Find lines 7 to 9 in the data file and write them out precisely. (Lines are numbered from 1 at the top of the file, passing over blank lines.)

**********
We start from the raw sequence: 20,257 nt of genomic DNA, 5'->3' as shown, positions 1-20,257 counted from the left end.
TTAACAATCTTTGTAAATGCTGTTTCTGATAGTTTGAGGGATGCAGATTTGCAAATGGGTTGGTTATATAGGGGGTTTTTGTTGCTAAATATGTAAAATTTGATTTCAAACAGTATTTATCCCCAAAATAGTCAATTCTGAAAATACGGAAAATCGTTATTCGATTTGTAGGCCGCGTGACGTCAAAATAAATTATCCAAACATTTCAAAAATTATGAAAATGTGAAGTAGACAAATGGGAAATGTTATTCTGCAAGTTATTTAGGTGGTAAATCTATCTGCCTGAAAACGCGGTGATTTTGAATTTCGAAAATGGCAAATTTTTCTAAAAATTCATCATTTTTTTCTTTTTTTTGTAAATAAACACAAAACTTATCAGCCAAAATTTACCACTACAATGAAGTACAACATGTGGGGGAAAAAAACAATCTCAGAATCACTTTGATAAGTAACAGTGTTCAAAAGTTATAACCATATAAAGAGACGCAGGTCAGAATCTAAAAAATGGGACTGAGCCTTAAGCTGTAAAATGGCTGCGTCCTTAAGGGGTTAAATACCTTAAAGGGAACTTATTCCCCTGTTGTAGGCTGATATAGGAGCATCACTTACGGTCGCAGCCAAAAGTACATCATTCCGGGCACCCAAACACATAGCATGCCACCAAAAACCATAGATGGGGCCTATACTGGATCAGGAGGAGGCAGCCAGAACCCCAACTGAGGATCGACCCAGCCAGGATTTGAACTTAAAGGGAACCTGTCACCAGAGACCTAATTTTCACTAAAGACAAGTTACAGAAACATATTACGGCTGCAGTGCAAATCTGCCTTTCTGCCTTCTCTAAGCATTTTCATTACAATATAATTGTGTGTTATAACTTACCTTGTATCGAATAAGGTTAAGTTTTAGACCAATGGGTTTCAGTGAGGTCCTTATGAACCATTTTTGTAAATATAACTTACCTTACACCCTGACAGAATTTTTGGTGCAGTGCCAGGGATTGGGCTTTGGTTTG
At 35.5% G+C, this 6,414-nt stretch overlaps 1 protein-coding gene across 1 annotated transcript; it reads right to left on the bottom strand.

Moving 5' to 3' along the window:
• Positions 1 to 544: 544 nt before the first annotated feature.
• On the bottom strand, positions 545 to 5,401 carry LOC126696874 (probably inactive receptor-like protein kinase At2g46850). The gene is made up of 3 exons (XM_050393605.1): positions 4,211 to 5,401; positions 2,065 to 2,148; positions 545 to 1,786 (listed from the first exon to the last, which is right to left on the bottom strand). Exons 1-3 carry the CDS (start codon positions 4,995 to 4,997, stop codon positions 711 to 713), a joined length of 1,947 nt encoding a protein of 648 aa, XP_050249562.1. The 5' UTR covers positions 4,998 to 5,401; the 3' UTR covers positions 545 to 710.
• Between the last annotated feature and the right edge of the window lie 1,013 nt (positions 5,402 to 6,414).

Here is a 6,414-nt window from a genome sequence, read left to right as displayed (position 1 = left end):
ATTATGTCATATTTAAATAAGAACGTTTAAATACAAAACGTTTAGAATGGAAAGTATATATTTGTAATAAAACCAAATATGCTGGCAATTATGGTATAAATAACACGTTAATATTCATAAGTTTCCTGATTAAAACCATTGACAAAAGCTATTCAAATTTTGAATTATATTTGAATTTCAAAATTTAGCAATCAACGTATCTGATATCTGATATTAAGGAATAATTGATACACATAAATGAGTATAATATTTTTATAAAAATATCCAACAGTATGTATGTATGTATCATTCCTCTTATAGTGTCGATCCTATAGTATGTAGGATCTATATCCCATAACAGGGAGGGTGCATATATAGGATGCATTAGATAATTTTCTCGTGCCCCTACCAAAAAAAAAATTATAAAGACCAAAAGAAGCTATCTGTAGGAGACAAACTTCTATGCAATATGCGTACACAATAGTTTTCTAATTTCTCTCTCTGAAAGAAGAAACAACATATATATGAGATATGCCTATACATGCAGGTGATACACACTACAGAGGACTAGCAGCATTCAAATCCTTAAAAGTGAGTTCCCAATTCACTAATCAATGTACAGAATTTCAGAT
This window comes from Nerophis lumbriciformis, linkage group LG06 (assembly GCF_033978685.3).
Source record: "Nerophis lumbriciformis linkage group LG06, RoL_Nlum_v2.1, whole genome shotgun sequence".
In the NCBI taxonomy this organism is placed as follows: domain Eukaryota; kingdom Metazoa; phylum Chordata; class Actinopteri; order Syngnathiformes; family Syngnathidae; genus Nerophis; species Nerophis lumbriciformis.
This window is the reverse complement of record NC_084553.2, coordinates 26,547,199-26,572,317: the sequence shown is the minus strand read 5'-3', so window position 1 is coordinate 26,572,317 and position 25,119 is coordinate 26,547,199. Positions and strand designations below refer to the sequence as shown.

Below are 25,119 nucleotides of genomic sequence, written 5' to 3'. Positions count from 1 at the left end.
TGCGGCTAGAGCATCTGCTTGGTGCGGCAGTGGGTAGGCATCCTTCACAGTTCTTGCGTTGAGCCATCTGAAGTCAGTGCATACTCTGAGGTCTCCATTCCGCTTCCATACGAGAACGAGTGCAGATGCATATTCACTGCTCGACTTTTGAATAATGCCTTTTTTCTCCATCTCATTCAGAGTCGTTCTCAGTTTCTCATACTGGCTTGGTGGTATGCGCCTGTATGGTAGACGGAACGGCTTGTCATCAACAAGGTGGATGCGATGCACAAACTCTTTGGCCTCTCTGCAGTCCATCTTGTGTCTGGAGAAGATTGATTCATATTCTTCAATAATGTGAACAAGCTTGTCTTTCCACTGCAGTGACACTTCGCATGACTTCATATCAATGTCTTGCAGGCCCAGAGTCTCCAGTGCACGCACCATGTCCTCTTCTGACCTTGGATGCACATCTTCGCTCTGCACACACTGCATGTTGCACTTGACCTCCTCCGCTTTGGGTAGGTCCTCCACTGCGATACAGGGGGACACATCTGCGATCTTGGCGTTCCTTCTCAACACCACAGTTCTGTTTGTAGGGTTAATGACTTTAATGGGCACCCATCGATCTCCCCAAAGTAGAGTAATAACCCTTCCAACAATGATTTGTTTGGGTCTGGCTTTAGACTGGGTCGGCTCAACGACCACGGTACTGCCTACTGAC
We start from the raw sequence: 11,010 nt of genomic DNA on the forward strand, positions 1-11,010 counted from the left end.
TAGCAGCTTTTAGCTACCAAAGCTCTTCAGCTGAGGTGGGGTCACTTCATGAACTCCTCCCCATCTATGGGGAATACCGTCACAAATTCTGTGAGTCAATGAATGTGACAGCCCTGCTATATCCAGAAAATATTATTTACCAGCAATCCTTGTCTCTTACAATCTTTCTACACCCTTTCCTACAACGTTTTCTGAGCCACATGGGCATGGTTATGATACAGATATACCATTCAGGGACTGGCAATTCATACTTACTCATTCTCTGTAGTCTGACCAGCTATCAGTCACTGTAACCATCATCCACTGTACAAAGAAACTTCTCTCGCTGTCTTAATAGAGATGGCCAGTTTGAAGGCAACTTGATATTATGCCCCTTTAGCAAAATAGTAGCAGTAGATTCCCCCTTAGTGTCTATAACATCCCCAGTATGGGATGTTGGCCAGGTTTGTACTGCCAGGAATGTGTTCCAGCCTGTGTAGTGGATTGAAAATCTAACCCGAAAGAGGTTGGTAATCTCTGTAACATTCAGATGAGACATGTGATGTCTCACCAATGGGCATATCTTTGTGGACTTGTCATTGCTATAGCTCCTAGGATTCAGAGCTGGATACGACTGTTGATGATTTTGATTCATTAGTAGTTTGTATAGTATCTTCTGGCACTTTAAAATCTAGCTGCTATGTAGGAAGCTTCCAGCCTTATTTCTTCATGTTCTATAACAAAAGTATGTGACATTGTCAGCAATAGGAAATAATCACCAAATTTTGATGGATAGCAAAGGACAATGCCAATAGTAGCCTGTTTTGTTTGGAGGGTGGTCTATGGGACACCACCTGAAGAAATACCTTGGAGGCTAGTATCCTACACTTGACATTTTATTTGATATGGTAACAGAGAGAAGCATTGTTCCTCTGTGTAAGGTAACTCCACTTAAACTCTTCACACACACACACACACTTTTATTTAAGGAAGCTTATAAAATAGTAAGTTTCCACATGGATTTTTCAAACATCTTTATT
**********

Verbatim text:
• Between the last annotated feature and the right edge of the window lie 1,013 nt (positions 5,402 to 6,414).

Here is a 6,414-nt window from a genome sequence, read left to right as displayed (position 1 = left end):
ATTATGTCATATTTAAATAAGAACGTTTAAATACAAAACGTTTAGAATGGAAAGTATATATTTGTAATAAAACCAAATATGCTGGCAATTATGGTATAAATAACACGTTAATATTCATAAGTTTCCTGATTAAAACCATTGACAAAAGCTATTCAAATTTTGAATTATATTTGAATTTCAAAATTTAGCAATCAACGTATCTGATATCTGATATTAAGGAATAATTGATACACATAAATGAGTATAATATTTTTATAAAAATATCCAACAGTATGTATGTATGTATCATTCCTCTTATAGTGTCGATCCTATAGTATGTAGGATCTATATCCCATAACAGGGAGGGTGCATATATAGGATGCATTAGATAATTTTCTCGTGCCCCTACCAAAAAAAAAATTATAAAGACCAAAAGAAGCTATCTGTAGGAGACAAACTTCTATGCAATATGCGTACACAATAGTTTTCTAATTTCTCTCTCTGAAAGAAGAAACAACATATATATGAGATATGCCTATACATGCAGGTGATACACACTACAGAGGACTAGCAGCATTCAAATCCTTAAAAGTGAGTTCCCAATTCACTAATCAATGTACAGAATTTCAGAT